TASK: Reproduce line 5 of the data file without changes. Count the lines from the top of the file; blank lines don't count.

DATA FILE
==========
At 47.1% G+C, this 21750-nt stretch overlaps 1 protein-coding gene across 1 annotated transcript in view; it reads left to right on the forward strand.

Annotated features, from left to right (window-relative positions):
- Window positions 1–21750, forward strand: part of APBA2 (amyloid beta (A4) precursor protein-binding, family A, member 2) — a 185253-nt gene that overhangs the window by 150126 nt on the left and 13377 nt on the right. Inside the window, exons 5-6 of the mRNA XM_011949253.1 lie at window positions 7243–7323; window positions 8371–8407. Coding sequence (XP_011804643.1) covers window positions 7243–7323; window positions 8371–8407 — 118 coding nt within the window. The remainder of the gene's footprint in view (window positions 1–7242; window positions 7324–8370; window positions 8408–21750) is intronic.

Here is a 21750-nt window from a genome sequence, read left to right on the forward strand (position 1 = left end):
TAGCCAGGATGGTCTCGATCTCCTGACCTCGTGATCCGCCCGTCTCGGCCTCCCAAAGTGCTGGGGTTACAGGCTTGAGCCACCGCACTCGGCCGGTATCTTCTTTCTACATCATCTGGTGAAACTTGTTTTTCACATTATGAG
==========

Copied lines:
TAGCCAGGATGGTCTCGATCTCCTGACCTCGTGATCCGCCCGTCTCGGCCTCCCAAAGTGCTGGGGTTACAGGCTTGAGCCACCGCACTCGGCCGGTATCTTCTTTCTACATCATCTGGTGAAACTTGTTTTTCACATTATGAG